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Councils to recoup GFC losses after court ruling
By Lucy Carter and staff
Updated 3 hours 34 minutes ago
Ratings agency Standard and Poor’s says it will appeal against a landmark ruling which will allow 13 local councils to recoup losses they suffered during the 2008 financial crisis.
The New South Wales councils, including Bathurst and Corowa, brought a class action against S&P, investment bank ABN AMRO and Local Government Financial Services (LGFS).
The councils claimed they were misled into losing almost $16 million in the financial crisis, saying S&P led them to buy complex investments called constant proportion debt obligation notes (CDPOs), which the agency had given a AAA rating.
Today’s ruling found that rating was misleading and deceptive.
Federal Court Justice Jayne Jagot described the ABN AMRO products as “grotesquely complicated” and said that the LGFS breached its fiduciary duty to the councils by not properly investigating the products.
She said S&P had been “sandbagged” while ABN AMRO “simply bulldozed the rating through”.
The three financial agencies have each been ordered to pay one-third of the amount lost by the councils, plus interest.
That means the councils will recoup about $30 million.
Piper Alderman partner Amanda Banton, who represented 12 of the 13 councils taking action, said the decision was a major blow for ratings agencies.
“No longer will rating agencies be able to hide behind disclaimers to absolve themselves from liability,” she said in a statement.
But in a statement, S&P says it is disappointed with the court’s decision and intends to appeal.
Claimants and their losses:
Bathurst Regional Council: $1 million
Cooma Monaro Shire Council: $1.86m
Corowa Shire Council: $933,225
Deniliquin Council: $466,613
Eurobodalla Shire Council: $466,612
Moree Plains Shire Council: $1.9m
Murray Shire Council: $933,225
Narrandera Shire Council: $1.86m
Narromine Shire Council: $466,612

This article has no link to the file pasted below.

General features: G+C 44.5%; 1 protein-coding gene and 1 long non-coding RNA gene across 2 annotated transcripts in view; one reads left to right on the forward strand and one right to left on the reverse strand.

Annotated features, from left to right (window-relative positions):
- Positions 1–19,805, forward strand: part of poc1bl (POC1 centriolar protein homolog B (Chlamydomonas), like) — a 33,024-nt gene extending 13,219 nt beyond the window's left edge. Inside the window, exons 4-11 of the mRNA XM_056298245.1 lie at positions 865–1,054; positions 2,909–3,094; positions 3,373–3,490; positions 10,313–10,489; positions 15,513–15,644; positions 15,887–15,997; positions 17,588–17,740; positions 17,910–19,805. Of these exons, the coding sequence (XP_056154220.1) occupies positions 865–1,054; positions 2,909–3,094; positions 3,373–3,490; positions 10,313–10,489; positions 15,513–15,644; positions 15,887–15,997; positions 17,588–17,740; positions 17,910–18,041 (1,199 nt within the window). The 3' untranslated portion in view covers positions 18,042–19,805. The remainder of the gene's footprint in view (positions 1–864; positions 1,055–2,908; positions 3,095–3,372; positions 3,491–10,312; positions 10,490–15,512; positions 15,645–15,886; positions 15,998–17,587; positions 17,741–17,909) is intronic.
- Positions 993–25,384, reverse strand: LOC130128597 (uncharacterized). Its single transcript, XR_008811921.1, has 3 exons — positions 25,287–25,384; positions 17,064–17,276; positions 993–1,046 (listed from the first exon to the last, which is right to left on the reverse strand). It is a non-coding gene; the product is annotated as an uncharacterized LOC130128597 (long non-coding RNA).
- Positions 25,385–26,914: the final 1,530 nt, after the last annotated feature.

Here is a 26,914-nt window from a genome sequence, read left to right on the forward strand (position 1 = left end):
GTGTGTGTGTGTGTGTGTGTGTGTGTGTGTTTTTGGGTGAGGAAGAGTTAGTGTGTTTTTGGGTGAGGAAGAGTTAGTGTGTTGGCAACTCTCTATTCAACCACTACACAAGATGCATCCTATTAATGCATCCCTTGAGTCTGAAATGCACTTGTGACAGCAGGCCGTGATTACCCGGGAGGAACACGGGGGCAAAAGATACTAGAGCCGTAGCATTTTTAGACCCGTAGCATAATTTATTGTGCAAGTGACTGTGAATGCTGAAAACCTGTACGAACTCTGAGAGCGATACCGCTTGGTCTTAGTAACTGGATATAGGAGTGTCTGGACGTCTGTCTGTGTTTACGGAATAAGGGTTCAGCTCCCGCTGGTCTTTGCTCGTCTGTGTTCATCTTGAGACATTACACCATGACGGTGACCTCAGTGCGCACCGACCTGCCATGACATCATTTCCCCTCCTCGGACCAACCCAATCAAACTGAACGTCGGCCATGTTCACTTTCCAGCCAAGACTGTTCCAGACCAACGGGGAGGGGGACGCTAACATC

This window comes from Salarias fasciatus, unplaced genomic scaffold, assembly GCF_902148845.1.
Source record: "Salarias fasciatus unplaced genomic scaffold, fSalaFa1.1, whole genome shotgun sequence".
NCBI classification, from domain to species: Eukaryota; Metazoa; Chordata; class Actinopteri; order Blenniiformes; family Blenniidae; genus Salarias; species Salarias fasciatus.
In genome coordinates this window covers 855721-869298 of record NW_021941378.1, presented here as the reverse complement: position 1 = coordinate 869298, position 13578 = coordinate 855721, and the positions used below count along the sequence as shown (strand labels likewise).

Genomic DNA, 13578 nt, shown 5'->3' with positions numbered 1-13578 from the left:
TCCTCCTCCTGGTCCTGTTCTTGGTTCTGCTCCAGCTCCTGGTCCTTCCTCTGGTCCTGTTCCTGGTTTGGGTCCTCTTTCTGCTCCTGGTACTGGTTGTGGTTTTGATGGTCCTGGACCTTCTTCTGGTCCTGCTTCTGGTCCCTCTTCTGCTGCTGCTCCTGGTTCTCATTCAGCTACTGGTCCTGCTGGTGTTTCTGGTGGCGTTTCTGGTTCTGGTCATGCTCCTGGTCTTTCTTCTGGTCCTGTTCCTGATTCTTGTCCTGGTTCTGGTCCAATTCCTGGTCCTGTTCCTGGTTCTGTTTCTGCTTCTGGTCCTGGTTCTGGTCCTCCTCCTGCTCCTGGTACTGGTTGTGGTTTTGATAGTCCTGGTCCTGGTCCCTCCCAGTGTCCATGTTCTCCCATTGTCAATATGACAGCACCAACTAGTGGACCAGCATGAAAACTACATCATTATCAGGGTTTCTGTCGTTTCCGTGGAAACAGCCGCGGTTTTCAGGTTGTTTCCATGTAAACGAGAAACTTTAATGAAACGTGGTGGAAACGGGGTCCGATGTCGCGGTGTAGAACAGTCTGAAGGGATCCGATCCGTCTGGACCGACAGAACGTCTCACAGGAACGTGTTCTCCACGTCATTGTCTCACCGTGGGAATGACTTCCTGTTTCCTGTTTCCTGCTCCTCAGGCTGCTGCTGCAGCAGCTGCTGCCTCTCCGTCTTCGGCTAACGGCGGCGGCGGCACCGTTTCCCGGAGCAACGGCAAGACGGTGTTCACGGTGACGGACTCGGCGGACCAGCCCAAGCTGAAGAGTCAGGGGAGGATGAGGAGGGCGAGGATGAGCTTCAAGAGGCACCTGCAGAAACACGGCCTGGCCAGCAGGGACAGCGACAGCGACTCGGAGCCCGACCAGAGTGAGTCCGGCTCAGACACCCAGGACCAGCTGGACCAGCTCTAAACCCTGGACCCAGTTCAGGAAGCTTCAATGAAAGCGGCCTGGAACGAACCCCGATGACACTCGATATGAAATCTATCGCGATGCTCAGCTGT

Oberon Council: $933,225
Orange City Council: $1.4m
Parkes Shire Council: $2.8m
City of Ryde: $933,225
Class action funder IMF Australia says the ruling is likely to have global ramifications, particularly in Europe where more than $2 billion worth of CDPOs were issued.
“This has been a long time coming,” IMF executive director John Walker told The World Today.
“It not only involves or assists people in New South Wales, it also potentially can be relied upon by people around the world.
“It fundamentally arose by rating agencies and investment banks looking after their own interests and potentially being a material cause of the global financial crisis. I don’t say that lightly.
“So much of these synthetic derivatives created huge credit risks outside regulated markets that were really outside the control of our regulators.”
He says his organisation is looking into funding further litigation in Australia, New Zealand, The Netherlands and the UK.
“Here we have Standard and Poor’s, which is a live breathing ratings agency that has a business that everybody in the financial markets relies upon. And we’re looking to sue Standard and Poor’s in those four jurisdictions,” he said.
City of Ryde spokesman Roy Newsome says he is delighted with the ruling.
“Parties that we relied upon for their advice and their due diligence obviously didn’t prove to be correct,” he said.
Les Finn from Parkes Shire Council says they can now move forward.
“We’ll be able to shift our focus now onto getting some services back on the ground, rather than servicing debt,” he said.
The ruling follows another in September against the now collapsed Lehman Brothers, which was found to have breached legal duties when it sold toxic derivatives to a group of charities, councils and church groups who collectively lost about $250 million.